In South Boston, the state police force is waging war on Irish-American organized crime. Young undercover cop Billy Costigan is assigned to infiltrate the mob syndicate run by gangland chief Frank Costello. While Billy quickly gains Costello's confidence, Colin Sullivan, a hardened young criminal who has infiltrated the state police as an informer for the syndicate is rising to a position of power in the Special Investigation Unit. Each man becomes deeply consumed by their double lives, gathering information about the plans and counter-plans of the operations they have penetrated. But when it becomes clear to both the mob and the police that there is a mole in their midst, Billy and Colin are suddenly in danger of being caught and exposed to the enemy - and each must race to uncover the identity of the other man in time to save themselves. But is either willing to turn on their friends and comrades they've made during their long stints undercover? Written by
When the main characters are shown in a police academy ballistics lecture at the beginning, the large flip chart illustrations seen in the background are Warren Commission exhibits of President John F. Kennedy's head wounds, prepared by medical illustrator H.A. Rydberg under the direction of Dr. James Humes, the chief examiner of Kennedy's autopsy. This is another reference to the Bulger case (albeit a fairly oblique one): when Kennedy was shot, one of the other passengers and shooting victims was Texas Governor John Connally. John Connolly was also the name of the FBI agent who recruited Bulger as an informant and ultimately protected him from investigation or prosecution for many years. See more »
When Costello is hitting Costigan's arm with his shoe, he is clearly hitting the table area in front of his arm. See more »
[after a counseling session]
Why is the last patient of the day always the hardest?
Because you're tired and you don't give a shit. It's not super-natural.
See more »
The title doesn't appear on screen until nearly 20 minutes into the movie. See more »
I can say without overstatement that I just saw the most gripping and entertaining American film to come out in at least the past ten years.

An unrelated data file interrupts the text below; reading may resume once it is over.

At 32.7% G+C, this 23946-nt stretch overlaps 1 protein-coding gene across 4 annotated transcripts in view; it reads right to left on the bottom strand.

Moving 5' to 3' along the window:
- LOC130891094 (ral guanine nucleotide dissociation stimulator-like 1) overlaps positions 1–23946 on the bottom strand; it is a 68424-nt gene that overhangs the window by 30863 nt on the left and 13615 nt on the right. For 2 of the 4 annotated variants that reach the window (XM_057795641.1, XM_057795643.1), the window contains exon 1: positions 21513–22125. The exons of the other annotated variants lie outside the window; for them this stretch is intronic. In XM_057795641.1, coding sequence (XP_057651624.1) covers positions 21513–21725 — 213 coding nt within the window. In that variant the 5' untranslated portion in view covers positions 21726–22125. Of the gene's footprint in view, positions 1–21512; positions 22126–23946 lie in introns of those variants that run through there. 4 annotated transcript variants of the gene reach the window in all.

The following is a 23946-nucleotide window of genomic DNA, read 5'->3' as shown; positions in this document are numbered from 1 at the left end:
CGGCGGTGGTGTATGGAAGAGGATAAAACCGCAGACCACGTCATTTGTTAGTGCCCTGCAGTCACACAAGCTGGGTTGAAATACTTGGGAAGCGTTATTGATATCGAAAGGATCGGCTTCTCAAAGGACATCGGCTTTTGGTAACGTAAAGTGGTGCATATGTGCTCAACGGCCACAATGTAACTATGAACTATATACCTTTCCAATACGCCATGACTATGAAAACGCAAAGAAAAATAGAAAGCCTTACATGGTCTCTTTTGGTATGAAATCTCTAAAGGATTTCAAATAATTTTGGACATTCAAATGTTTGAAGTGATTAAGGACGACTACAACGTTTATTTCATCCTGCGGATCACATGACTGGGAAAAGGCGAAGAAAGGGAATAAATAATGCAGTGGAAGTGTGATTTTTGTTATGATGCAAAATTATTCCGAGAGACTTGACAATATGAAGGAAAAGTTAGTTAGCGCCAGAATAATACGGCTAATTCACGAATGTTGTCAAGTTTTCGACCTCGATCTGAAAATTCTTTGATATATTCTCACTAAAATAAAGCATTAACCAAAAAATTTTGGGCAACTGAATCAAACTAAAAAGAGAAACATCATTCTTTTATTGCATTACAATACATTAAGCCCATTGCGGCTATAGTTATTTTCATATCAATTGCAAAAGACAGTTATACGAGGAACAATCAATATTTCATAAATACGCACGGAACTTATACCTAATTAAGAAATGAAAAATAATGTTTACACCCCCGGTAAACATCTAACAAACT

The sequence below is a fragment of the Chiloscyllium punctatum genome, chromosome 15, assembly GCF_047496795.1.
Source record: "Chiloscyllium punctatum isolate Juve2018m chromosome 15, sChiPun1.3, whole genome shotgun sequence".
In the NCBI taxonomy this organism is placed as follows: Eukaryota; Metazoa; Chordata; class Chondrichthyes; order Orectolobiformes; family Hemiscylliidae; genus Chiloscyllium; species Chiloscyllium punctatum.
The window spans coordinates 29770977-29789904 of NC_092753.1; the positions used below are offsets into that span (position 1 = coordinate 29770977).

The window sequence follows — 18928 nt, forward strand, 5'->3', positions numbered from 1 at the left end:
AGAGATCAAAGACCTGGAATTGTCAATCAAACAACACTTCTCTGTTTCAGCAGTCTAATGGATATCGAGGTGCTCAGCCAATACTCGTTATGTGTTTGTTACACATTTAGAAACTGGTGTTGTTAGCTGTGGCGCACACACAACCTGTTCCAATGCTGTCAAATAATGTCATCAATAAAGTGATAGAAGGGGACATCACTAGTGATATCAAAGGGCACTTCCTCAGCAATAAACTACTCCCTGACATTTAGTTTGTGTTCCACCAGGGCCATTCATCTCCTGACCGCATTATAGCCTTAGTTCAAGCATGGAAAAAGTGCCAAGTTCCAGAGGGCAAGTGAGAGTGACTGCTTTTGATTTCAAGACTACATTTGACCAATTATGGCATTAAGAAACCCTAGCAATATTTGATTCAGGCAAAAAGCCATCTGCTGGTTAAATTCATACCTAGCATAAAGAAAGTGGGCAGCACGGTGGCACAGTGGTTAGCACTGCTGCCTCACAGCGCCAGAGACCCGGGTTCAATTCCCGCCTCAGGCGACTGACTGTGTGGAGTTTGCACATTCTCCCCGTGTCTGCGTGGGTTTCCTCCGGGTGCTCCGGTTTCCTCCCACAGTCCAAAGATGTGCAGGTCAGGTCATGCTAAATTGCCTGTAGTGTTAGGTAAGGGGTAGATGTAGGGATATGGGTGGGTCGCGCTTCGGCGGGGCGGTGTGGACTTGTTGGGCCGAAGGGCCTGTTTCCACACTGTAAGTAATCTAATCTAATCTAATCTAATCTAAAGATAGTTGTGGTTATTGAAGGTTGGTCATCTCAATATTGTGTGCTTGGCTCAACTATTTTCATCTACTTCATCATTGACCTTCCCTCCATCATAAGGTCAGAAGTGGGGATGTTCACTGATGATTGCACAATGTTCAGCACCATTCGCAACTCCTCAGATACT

I was lucky enough to get a pass to an advance screening of The Departed this past weekend in Boston. I wasn't sure what to expect and actually planned on being a little disappointed with all the expectations and hype of such an all-star cast.
From the moment the opening credits came up, the movie grabbed me by the neck, ripped me out of my seat and didn't let go until the final scene.
Each performance is more masterful than the next. Damon was a tour de force as the lead, tapping every ounce of his acting reservoir for this role. Nicholson creates another classic role to add to his already sterling resume. His mob boss would almost steal every scene he was in, if it not for every other actor being so fantastic However, the biggest surprise for me personally came from Leonardo DeCaprio.
Having never warmed up to any of his roles or movies, I found myself blown away by him in this. I'm not sure if it was the material he was given, or if DeCaprio has grown this much as an actor, or a combination of both, but he finally won me over with his role in this instant Scorsese classic. Every character is pitch perfect, every scene is right on the money. The plot builds to a crescendo of such dynamic proportions rarely seen on film. I don't want to give too much away, but I'm still shaken from the ride I was taken on.
People go to the movies in the hopes that maybe once in a hundred times you get to experience storytelling so masterful and transcendent that it changes the way you view cinema. This is one of those spectacularly perfect times.
Forget Taxi Driver. Forget Raging Bull. Forget Goodfellas. As much as I LOVE those movies and as much as they have affected me in my lifetime, The Departed will hands down be Martin Scorsese's Master Work.
769 of 1,476 people found this review helpful.
Was this review helpful to you?